In Singapore, about 1 in 5 men suffer from erectile dysfunction, or the inability to maintain an erection sufficient for sexual intercourse. Some occasional inability to maintain or have an erection is normal, but if it’s ongoing, then it’s probably a sign of erectile dysfunction and should be checked out.
For years, psychological issues have been thought to be the primary cause of erectile dysfunction and oral medications were often the first line of treatment. But as doctors come to better understand this disease, we now know that erectile dysfunction is caused by many other factors and can be a sign of an underlying medical problem. In such cases, will traditional treatment methods work for everyone?
Introducing low-intensity extracorporeal shockwave therapy (Li-EWST), an invention that might not only treat symptoms but also possibly cure the cause of organic erectile dysfunction. What is this treatment all about, and to what extent can it help with erectile dysfunction?
First, let us understand the causes of erectile dysfunction.
Approximately 52% of men aged 40-70 have some degree of sexual dysfunction, and 15-72% of this population have organic erectile dysfunction. While organic causes are more common in older men, it is becoming increasingly prevalent in younger men below 40. Several studies indicate smoking, diabetes and hypertension as the main risk factors.
Organic erectile dysfunction involves abnormalities in the penile parties or veins. This happens due to:
About 25% of men with depression experience erectile dysfunction, which is often made worse with antidepressants. Serotonin reuptake inhibitors, the most widely prescribed antidepressants, have been found to have significant effects on arousal and orgasms in both men and women.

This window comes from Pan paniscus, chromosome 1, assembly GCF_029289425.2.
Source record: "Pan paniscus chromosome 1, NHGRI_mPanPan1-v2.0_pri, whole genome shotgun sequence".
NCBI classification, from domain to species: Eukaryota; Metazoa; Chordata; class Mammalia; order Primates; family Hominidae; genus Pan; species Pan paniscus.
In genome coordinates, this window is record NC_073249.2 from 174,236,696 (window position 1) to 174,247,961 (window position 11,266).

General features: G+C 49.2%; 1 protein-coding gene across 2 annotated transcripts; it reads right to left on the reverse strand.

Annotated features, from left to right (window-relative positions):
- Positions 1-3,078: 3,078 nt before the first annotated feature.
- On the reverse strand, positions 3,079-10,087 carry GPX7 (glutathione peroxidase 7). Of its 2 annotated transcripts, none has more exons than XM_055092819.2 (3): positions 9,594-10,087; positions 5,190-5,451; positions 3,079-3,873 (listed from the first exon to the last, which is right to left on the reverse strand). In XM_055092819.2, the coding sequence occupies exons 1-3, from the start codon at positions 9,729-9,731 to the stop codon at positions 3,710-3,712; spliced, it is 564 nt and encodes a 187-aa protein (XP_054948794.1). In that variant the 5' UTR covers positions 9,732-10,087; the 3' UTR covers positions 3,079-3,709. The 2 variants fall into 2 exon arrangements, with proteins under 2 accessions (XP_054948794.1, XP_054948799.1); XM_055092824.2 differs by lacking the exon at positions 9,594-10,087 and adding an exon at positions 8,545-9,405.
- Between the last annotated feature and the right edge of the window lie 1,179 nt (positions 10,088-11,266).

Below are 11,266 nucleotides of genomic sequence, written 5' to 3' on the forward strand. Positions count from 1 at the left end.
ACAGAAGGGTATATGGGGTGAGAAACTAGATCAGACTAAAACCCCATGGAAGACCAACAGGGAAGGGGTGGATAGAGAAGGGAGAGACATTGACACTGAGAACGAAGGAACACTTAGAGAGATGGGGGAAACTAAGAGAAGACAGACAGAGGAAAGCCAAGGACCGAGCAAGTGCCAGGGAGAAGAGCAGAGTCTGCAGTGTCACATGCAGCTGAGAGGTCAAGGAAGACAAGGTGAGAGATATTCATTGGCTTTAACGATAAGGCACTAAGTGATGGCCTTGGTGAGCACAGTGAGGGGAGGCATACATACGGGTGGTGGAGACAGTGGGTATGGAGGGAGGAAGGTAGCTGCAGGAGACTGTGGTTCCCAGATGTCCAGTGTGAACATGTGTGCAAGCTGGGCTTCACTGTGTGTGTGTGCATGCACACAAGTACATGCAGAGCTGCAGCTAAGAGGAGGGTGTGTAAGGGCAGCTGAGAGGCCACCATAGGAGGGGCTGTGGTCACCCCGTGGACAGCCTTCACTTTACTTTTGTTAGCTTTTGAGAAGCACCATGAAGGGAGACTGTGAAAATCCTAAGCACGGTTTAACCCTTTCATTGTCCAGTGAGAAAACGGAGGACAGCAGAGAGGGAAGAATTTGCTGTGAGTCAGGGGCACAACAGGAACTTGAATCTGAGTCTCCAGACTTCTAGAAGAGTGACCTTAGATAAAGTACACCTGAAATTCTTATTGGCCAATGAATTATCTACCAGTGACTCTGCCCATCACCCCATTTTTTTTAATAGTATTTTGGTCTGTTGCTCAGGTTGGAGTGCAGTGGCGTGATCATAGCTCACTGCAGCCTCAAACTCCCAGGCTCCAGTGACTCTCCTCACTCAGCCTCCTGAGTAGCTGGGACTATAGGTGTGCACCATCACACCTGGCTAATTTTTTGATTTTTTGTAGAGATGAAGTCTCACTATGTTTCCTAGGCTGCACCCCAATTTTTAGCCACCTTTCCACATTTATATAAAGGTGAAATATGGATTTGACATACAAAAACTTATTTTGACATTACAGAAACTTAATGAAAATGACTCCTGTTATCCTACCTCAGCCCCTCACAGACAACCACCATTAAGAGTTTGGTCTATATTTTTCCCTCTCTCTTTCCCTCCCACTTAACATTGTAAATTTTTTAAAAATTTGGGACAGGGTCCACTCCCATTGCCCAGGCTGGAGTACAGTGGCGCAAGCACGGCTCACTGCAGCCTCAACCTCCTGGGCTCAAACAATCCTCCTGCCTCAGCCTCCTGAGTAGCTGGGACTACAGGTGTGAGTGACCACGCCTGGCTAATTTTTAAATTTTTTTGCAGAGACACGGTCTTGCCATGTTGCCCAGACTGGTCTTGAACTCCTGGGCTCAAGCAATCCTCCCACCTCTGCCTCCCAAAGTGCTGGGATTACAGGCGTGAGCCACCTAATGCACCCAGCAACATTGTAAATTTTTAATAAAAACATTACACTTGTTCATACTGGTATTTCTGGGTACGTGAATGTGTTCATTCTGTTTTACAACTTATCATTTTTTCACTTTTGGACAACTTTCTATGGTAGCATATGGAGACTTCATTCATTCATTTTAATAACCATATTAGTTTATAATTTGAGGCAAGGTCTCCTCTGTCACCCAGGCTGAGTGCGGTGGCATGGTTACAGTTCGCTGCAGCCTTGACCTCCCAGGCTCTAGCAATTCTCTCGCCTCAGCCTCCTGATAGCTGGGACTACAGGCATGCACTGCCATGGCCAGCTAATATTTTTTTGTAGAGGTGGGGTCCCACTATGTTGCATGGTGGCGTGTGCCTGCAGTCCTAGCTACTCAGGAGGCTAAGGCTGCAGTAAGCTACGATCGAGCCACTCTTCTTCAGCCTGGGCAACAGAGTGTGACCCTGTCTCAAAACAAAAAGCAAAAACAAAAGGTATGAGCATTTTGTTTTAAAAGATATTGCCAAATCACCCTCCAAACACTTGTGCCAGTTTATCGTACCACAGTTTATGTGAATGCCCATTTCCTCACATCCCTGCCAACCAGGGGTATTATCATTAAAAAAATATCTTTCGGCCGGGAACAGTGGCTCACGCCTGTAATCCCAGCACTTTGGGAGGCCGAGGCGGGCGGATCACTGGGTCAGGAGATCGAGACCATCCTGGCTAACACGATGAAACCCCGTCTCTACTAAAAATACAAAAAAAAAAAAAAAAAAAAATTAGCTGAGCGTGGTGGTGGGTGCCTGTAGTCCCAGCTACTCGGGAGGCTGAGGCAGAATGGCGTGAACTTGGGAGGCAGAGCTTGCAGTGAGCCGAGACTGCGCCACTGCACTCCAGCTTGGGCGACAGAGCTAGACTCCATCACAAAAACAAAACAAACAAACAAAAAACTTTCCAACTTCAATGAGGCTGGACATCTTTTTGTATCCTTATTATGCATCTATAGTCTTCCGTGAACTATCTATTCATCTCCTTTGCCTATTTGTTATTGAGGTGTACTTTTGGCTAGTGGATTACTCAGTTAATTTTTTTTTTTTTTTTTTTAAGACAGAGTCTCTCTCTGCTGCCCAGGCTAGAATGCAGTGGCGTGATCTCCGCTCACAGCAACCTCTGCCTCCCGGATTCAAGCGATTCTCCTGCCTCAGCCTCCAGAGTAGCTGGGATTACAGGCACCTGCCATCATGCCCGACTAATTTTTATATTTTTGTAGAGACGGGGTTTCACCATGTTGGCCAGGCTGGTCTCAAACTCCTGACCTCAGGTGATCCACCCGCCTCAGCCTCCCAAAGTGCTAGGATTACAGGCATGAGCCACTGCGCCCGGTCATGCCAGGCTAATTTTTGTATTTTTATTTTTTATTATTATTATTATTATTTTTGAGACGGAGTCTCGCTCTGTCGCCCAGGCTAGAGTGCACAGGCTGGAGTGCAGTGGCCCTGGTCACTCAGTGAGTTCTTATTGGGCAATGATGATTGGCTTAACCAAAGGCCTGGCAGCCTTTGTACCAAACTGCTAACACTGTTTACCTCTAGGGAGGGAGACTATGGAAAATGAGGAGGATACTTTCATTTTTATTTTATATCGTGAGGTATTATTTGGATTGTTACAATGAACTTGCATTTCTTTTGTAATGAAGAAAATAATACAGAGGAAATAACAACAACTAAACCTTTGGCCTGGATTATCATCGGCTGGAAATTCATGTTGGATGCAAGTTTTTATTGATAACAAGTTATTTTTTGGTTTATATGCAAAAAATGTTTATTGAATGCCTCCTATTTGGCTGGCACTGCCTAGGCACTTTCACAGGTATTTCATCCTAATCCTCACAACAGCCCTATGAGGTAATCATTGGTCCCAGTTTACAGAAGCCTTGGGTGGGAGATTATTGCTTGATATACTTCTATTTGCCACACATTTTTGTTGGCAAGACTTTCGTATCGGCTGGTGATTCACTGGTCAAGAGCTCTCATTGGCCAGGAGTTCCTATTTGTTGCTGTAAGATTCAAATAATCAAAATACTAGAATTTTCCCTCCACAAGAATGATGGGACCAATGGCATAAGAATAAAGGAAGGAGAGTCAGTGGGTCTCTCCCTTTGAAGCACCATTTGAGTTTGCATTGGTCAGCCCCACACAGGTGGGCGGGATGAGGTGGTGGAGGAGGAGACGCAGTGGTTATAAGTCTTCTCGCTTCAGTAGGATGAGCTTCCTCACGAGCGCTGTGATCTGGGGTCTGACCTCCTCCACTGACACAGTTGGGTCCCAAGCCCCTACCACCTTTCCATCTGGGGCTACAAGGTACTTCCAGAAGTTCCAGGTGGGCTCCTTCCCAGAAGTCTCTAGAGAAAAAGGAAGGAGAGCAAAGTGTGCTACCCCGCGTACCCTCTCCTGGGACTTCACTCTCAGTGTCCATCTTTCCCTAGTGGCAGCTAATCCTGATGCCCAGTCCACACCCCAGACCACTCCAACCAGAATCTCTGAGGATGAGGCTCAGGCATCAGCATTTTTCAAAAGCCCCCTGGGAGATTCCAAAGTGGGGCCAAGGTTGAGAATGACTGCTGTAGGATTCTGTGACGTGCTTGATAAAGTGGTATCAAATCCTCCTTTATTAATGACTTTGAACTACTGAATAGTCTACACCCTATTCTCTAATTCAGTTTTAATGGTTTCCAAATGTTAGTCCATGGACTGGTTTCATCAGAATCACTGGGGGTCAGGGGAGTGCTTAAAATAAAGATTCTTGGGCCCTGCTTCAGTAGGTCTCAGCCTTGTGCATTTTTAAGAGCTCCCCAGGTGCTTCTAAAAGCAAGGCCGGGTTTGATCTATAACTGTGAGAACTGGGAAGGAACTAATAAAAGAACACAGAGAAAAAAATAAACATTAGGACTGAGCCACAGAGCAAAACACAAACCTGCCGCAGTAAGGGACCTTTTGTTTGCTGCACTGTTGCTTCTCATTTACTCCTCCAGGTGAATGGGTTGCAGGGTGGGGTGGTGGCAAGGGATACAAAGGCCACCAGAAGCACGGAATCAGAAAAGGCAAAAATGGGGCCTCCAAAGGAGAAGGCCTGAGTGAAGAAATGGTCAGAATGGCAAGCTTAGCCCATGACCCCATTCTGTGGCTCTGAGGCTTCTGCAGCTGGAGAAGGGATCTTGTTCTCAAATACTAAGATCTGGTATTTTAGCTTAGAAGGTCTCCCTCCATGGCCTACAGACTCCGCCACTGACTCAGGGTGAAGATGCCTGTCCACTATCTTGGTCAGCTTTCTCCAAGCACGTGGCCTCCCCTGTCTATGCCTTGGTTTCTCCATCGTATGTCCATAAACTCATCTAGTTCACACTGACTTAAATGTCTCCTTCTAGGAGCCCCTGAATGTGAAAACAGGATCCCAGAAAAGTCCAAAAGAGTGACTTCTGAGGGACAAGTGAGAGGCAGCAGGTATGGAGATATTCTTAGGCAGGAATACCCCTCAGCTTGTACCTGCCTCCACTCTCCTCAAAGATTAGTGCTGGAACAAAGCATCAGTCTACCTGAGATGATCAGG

Chronic alcoholism, nerve damage, multiple sclerosis and nerve damage from pelvic operations are some of the conditions that can cause erectile dysfunction.
Apart from antidepressants, a variety of prescription drugs like blood pressure medication, glaucoma eye drops and cancer chemotherapy agents are also associated with erectile dysfunction.
Steroid abuse, increased prolactin and abnormalities in thyroid hormones are some of the things that can result in erectile dysfunction. The same goes for hormones administered for prostate cancer. Low testosterone levels can often contribute to erectile dysfunction but are rarely the sole cause.
In order to have an erection, there needs to be a good amount of blood in the penis without flowing out too quickly to maintain rigidity. Shockwave therapy uses low-intensity acoustic shockwaves to stimulate the formation of new blood vessels in erectile tissues. This increased blood flow to the penis allows patients to allow and maintain erections for a longer period of time. Further, this method also addresses the underlying pathology of erectile dysfunction, which means it could potentially treat the cause of ED, a condition that’s long been viewed as irreversible. Most treatment methods like drugs allow for erections transiently, but the effects are only temporary as they do not work on the underlying pathology of ED.
During shockwave therapy, a probe is used to treat specific areas for 15-20 minutes. Usually, 6-12 treatment sessions are required, but this depends on the severity of the dysfunction.
Because shockwave therapy for erectile dysfunction is a relatively new treatment, we don’t have much knowledge on the durability of effects. However, current data show that the effects tend to wear off with time, and about 30% of patients have benefits that last beyond two years.
In this sense, shockwave therapy may not be a permanent solution, but it can help patients get off drugs for a period of time. In addition, patients are able to have sex spontaneously instead of planning for it as required with medication.
While shockwave therapy for sexual dysfunction is generally safe and well-tolerated, it, unfortunately, isn’t suitable for all men, especially those who have erectile dysfunction from nerve disorders. Those who do not benefit from oral medication, have a long-standing history of diabetes or who are prone to developing nerve disorders might not react as well to shockwave therapy too.
So in this sense, it really is on a case-by-case basis. Shockwave therapy, while still an alternative or additional treatment for men suffering from erectile dysfunction, is gradually gaining acceptance and hopefully, in time to come we can make this treatment useful for everyone.
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